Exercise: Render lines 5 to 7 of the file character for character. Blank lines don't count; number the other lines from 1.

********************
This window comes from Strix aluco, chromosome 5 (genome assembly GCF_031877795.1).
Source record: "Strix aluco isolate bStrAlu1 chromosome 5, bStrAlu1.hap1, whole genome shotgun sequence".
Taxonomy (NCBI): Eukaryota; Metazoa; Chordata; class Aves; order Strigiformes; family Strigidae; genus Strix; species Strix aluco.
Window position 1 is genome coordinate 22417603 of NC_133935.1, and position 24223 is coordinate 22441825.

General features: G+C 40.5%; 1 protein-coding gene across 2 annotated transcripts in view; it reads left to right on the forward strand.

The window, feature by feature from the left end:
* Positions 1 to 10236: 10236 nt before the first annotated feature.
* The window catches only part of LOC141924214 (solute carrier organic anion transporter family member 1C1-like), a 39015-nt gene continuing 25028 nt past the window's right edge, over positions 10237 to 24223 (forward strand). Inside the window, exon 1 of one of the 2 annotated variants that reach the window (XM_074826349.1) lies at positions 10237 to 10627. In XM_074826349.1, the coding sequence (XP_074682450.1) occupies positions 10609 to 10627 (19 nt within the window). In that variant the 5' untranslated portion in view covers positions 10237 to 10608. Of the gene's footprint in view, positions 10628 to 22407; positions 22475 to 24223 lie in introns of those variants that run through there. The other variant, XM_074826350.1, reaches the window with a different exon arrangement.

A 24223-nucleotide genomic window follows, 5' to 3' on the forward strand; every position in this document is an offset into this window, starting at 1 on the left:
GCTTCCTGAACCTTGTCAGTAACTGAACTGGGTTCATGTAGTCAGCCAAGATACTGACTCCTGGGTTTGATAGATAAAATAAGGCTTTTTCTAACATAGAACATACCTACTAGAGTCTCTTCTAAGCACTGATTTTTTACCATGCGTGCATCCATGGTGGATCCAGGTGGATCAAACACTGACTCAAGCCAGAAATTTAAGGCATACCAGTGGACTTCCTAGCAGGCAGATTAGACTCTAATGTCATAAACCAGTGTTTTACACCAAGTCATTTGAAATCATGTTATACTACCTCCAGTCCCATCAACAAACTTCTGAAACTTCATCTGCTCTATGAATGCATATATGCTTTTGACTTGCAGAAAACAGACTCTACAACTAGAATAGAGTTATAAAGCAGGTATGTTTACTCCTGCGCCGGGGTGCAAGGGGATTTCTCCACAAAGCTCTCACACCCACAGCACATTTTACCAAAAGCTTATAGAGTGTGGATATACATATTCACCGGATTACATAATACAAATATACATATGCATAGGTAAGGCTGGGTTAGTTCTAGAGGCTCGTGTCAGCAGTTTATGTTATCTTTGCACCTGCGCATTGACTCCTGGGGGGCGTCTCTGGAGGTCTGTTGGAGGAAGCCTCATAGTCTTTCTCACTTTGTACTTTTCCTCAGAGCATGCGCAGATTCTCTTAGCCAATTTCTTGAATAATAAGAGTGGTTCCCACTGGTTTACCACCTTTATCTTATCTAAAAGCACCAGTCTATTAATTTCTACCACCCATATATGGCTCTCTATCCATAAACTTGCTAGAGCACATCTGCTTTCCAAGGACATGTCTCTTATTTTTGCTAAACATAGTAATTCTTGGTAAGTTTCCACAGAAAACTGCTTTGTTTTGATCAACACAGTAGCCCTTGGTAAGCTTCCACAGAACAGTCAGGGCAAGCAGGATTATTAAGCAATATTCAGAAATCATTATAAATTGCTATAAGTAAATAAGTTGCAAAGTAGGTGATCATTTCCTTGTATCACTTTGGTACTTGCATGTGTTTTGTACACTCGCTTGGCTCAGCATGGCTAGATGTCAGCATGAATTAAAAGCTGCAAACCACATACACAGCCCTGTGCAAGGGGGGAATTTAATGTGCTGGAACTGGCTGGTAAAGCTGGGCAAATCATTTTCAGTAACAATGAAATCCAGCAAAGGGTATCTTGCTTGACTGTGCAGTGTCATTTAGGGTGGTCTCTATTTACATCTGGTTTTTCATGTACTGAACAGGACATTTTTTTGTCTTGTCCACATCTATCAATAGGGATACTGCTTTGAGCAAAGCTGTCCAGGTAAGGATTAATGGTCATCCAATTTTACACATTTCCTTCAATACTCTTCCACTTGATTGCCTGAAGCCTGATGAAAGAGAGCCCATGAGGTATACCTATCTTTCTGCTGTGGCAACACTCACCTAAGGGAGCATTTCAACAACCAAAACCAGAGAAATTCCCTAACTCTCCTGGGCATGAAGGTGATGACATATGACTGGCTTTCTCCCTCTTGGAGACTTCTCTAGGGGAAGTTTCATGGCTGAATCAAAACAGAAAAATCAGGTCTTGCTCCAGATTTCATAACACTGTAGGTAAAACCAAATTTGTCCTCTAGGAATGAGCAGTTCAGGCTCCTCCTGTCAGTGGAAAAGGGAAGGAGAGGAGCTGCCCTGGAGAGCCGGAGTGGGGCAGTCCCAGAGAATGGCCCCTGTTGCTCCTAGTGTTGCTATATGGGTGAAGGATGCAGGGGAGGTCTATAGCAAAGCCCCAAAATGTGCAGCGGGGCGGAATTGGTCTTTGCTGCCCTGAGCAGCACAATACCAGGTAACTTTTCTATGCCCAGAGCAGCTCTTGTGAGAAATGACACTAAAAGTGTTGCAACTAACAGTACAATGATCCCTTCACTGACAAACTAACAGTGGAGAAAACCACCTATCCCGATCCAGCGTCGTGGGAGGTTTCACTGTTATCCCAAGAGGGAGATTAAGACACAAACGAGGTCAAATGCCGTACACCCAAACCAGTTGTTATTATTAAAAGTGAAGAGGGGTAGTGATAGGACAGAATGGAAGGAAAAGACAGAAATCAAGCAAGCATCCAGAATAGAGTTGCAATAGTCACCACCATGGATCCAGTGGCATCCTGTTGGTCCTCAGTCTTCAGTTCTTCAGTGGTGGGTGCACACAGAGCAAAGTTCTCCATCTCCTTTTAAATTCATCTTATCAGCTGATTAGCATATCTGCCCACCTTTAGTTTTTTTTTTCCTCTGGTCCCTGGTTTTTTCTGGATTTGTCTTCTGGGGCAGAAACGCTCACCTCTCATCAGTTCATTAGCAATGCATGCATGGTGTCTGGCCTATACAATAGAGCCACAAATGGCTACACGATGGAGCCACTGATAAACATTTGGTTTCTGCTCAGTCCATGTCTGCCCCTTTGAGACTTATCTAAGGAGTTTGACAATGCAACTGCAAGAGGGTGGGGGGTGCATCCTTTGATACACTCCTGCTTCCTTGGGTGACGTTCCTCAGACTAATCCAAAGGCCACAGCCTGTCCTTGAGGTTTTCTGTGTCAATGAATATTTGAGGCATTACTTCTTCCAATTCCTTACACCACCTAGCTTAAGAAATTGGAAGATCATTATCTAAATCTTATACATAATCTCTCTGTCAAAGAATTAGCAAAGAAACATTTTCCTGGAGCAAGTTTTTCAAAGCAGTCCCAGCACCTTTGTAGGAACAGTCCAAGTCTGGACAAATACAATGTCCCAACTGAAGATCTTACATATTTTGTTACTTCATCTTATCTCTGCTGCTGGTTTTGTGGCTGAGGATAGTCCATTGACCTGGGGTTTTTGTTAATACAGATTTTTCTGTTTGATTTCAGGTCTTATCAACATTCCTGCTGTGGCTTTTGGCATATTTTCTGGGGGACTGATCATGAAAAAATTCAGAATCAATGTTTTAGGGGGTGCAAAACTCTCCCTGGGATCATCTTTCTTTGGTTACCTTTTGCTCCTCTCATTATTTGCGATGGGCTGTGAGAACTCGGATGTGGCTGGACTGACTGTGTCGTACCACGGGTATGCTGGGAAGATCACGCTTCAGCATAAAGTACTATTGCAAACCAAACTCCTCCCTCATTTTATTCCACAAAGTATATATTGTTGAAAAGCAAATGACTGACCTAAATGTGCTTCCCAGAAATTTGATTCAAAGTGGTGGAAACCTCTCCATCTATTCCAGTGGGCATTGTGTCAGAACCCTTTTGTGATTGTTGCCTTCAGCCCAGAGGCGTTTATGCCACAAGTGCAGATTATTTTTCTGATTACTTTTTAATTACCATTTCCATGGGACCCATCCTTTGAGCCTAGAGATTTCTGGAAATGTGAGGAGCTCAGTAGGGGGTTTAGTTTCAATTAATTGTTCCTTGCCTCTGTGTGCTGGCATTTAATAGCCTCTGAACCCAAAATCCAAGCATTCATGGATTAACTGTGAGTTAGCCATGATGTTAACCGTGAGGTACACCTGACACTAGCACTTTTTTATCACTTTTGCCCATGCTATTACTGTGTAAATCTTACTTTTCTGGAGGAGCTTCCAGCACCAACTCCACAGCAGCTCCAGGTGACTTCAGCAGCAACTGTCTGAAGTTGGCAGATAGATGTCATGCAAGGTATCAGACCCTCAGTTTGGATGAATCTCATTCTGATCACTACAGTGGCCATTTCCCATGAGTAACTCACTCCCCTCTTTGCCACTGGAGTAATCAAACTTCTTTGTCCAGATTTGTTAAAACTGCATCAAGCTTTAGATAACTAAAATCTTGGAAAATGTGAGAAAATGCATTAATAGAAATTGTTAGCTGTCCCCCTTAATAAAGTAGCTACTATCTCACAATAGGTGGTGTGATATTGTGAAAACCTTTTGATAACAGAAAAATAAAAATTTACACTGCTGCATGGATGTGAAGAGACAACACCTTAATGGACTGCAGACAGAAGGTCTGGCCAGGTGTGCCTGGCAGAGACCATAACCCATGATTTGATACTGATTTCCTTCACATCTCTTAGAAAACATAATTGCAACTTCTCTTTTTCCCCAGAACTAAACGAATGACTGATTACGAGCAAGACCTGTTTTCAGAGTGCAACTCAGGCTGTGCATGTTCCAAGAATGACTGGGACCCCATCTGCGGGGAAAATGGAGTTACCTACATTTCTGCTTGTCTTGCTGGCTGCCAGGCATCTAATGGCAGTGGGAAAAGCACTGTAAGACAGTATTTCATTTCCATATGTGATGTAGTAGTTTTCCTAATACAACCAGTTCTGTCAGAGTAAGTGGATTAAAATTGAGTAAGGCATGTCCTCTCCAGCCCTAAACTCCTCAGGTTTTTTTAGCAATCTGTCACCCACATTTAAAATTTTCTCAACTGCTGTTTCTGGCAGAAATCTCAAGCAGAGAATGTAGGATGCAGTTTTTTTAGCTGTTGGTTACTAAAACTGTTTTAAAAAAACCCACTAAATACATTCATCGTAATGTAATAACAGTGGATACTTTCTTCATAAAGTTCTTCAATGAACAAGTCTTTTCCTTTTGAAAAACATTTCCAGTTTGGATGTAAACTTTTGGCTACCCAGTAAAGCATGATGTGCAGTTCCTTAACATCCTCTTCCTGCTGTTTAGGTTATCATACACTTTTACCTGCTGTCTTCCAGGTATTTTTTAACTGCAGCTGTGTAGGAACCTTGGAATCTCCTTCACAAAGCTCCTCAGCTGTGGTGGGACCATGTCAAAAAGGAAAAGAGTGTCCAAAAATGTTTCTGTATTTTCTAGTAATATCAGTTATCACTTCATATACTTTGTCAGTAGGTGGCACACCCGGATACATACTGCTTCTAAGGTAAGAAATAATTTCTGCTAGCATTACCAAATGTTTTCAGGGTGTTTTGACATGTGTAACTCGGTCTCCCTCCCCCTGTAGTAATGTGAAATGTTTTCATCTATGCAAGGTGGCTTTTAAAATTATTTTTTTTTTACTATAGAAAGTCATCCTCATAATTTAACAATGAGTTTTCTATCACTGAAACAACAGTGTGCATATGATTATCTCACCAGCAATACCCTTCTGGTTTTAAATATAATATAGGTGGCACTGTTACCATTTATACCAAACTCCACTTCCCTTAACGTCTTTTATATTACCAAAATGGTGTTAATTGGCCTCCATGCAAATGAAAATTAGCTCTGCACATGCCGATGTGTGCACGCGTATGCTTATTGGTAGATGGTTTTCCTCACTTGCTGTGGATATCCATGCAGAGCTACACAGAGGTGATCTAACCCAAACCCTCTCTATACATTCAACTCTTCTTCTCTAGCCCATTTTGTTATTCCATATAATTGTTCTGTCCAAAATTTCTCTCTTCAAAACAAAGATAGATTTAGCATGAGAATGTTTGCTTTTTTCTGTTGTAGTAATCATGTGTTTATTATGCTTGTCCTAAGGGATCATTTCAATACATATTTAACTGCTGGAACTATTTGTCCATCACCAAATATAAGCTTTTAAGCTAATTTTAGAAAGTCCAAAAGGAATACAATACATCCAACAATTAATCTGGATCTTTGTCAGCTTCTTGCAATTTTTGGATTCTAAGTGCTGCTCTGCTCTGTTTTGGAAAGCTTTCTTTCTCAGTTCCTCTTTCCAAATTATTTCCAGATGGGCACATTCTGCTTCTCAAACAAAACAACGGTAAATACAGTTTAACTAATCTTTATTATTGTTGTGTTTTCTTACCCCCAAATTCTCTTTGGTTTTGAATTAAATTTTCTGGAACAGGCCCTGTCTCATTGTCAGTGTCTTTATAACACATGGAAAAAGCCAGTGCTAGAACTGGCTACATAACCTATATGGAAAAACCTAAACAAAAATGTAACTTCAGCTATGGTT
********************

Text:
General features: G+C 40.5%; 1 protein-coding gene across 2 annotated transcripts in view; it reads left to right on the forward strand.

The window, feature by feature from the left end:
* Positions 1 to 10236: 10236 nt before the first annotated feature.